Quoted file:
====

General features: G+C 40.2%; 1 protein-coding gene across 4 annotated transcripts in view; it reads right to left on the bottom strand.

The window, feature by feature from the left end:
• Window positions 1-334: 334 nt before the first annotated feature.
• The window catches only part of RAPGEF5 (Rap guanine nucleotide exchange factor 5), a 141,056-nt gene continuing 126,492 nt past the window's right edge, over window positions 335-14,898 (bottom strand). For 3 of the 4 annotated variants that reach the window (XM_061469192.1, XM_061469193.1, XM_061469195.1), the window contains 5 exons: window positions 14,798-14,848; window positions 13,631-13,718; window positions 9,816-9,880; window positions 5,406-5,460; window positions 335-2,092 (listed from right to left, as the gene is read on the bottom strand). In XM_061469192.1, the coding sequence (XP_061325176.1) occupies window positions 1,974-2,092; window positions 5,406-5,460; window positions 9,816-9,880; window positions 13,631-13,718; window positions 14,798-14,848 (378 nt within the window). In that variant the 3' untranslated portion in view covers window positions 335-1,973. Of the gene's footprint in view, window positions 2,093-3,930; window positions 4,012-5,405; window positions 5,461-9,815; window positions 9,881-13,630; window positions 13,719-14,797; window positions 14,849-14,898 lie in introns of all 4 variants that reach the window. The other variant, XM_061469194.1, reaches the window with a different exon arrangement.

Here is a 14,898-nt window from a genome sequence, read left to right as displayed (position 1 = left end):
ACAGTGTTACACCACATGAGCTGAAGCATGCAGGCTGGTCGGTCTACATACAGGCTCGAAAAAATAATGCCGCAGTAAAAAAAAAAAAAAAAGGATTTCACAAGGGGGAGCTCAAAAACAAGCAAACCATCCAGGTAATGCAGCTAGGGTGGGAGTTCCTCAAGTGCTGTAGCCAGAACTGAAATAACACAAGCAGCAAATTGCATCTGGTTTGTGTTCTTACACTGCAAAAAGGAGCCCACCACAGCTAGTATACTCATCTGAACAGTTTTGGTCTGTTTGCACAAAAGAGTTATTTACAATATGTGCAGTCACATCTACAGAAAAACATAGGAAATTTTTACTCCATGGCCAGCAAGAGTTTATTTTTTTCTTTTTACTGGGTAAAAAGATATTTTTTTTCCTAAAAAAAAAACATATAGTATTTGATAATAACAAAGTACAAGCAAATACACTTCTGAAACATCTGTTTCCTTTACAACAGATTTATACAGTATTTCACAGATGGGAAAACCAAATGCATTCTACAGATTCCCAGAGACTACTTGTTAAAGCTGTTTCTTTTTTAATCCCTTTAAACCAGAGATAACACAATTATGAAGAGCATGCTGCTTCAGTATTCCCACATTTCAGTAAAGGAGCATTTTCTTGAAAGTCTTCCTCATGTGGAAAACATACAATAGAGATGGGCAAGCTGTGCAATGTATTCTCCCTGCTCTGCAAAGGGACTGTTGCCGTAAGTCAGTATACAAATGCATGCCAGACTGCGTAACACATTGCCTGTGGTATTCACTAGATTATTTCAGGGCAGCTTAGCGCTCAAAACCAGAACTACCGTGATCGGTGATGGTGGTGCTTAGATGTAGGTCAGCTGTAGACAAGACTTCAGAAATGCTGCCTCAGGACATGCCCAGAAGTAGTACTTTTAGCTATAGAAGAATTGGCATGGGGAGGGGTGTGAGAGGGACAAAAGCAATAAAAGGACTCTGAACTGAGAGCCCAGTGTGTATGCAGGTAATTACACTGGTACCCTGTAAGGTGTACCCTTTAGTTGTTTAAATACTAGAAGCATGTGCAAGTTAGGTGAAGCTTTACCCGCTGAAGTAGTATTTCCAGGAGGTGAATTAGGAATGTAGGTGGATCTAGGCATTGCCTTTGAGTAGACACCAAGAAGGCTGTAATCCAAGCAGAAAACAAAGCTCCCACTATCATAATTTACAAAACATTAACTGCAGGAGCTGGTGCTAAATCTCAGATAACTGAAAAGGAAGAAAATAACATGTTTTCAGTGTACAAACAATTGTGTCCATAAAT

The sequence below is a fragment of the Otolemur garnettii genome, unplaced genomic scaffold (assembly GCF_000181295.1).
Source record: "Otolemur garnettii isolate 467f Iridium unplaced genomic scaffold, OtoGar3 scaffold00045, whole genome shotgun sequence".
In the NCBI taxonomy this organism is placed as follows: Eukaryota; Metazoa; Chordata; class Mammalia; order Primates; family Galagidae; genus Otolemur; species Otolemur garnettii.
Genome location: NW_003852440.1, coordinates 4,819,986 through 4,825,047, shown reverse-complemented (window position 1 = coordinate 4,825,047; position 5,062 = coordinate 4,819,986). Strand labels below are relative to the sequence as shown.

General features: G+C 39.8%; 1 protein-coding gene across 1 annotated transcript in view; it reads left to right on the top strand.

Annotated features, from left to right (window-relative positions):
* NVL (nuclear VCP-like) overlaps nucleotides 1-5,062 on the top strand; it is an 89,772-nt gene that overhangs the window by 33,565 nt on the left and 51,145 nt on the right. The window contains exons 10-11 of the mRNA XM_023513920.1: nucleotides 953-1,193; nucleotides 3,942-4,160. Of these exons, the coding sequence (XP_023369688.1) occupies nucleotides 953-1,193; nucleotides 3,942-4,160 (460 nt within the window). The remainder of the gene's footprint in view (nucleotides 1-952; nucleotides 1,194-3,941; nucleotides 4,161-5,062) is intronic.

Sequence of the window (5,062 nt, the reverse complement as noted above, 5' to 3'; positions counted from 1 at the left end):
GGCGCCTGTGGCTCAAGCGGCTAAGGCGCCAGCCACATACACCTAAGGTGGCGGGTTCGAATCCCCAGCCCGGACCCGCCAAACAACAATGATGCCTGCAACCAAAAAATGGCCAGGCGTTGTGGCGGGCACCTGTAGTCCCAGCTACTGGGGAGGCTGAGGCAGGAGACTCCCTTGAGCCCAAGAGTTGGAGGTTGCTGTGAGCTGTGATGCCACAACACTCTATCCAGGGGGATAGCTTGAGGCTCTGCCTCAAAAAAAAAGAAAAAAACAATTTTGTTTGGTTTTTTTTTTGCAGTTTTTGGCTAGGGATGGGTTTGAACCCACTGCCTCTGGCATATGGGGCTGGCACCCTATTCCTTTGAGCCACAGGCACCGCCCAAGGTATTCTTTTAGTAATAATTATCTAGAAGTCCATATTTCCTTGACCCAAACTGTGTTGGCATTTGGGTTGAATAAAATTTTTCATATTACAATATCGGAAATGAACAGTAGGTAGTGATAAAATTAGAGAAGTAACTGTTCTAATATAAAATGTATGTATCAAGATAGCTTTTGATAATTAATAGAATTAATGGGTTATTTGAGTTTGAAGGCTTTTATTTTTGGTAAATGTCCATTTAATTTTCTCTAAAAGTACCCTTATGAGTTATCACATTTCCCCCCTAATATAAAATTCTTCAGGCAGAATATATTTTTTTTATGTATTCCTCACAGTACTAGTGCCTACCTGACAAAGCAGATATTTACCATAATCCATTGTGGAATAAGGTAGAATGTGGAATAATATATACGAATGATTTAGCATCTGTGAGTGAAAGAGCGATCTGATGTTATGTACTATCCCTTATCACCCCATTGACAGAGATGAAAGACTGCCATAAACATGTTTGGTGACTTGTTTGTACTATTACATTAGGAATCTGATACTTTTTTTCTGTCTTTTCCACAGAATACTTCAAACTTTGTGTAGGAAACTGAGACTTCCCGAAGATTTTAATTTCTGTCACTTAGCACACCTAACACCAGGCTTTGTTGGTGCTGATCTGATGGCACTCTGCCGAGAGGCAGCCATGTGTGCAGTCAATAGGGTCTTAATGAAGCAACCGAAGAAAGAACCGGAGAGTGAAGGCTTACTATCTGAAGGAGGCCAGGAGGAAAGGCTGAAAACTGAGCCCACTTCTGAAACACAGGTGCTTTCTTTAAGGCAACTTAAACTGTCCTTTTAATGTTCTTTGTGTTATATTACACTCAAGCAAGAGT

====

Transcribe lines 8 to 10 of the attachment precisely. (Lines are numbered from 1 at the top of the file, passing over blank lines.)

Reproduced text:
Source record: "Otolemur garnettii isolate 467f Iridium unplaced genomic scaffold, OtoGar3 scaffold00045, whole genome shotgun sequence".
In the NCBI taxonomy this organism is placed as follows: Eukaryota; Metazoa; Chordata; class Mammalia; order Primates; family Galagidae; genus Otolemur; species Otolemur garnettii.
Genome location: NW_003852440.1, coordinates 4,819,986 through 4,825,047, shown reverse-complemented (window position 1 = coordinate 4,825,047; position 5,062 = coordinate 4,819,986). Strand labels below are relative to the sequence as shown.